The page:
This is a recipe that was sent to Holly Cooks subscribers on New Year’s Eve, I wanted to share it with everyone now. To receive my recipes the moment they are published, enter your email at the bottom of this post.
I hope you are all looking forward to your ideal New Year’s Eve or Hogmanay as it’s called here in Edinburgh. Whether this is partying hard, celebrating with good food and good friends, or sleep soundly in bed. This chunky gravlax is an ideal canapé for a party or celebratory meal, or even New Year’s Eve. It looks very special, tastes super treaty and it really is easy to prepare. You do need to start your preparations 24-hours in advance but the end result is more than worth it.
In case you are not familiar with it, here’s a bit of an explanation about gravlax. You take a raw fillet of fish, usually salmon, wrap it up with salt, sugar and herbs and leave to cure for 24-hours. It’s the salt that does most of the work because it removes water from the fish which also has the effect of halting the growth of unwanted microorganisms. By contrast, the sugar enhances the life chances of ‘good’ bacteria and the end result is a cured fish that will last for a long time – assuming it doesn’t get eaten first.
Traditionally, gravlax is served in thin slices. Here I serve it in chunks because this canapé is about a bold and gutsy taste. I serve it on or with buttered bread, which is cut to the approximate thickness of the fish. This bread base gives a balance to the richness of the gravlax and creates an overall depth of flavour. Because it is such a rich canapé, you won’t need many per person – say 4 or 5.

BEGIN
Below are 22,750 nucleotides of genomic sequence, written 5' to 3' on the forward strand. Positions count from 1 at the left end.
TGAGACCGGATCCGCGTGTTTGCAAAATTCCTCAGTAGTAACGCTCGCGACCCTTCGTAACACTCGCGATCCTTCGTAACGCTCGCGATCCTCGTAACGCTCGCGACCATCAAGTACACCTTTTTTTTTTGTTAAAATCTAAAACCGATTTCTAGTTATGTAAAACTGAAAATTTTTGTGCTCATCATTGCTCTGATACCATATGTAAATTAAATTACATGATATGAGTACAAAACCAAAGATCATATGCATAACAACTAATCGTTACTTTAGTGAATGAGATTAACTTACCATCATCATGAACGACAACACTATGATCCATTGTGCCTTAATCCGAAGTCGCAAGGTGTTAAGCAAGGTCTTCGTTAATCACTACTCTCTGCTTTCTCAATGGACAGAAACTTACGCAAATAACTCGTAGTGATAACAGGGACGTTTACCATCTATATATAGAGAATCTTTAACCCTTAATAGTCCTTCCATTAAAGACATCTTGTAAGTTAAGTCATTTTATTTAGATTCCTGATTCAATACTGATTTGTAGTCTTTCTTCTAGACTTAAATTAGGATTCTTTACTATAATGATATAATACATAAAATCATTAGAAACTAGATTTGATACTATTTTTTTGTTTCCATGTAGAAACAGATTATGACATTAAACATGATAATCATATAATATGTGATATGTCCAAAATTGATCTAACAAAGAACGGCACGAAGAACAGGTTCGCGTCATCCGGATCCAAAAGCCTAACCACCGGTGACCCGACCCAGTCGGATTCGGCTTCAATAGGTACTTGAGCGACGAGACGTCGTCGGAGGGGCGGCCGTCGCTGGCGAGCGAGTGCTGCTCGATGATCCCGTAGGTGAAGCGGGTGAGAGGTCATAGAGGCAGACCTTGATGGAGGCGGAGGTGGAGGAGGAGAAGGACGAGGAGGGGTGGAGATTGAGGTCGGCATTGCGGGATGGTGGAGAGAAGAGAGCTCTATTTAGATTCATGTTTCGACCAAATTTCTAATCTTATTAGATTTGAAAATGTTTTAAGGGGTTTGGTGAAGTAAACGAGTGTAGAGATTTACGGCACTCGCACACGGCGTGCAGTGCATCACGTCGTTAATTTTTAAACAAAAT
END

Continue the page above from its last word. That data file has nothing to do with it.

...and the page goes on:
Chunky gravlax recipe
800g/1lb12oz of fresh salmon from your usual wet fish source, filleted but with the skin left on
25g/1/2oz both of fresh mint and dill – stalks removed and finely chopped
zest of an orange and a lemon
5 tbsp salt
5 tbsp sugar
6 juniper berries – crushed or finely chopped
3 thick slices of generously buttered bread with crusts removed
Makes 48 canapé
1. Put the prepared mint, dill and juniper berries into a smallish bowl. Add on the zest, sugar and salt and mix well. Leave aside.
2. Turning your salmon into gravlax involves making a “gravlax sandwich” and so start by cutting your fillet lengthways leaving two matching halves both with skin on.
3. Place one fillet half in the centre of a large sheet of grease proof paper, skin side down, and spread on the herb mix.
4. Add your second fillet half, placing it flesh-side down on top of the herb mix so as to form a “gravlax sandwich”, and wrap the whole firmly in the grease proof paper.
5. As the salt will cause water to leave the fish and because you need that, by now, salty and flavoured water for the curing process, wrap again in two layers of cling film. Place this in a suitable size container that allows you to add some weights (tinned foods, flour in a watertight bag,etc) that push down on the package. Put the whole thing in the fridge for 24-hours turning over once after 12-hours.
6. If needed, drain your package over the sink by cutting a hole in one corner, before unpacking your two fillets of gravlax. To make up the canapé, first skin the fillets which is easily done now it is cured. Use kitchen roll to dab dry the gravlax and remove some of the herb mix remains. Then cover the buttered bread with gravlax before cutting into canapé sized morsels of, say, 2cm/3/4″ x 3cm/11/4″ and serving.
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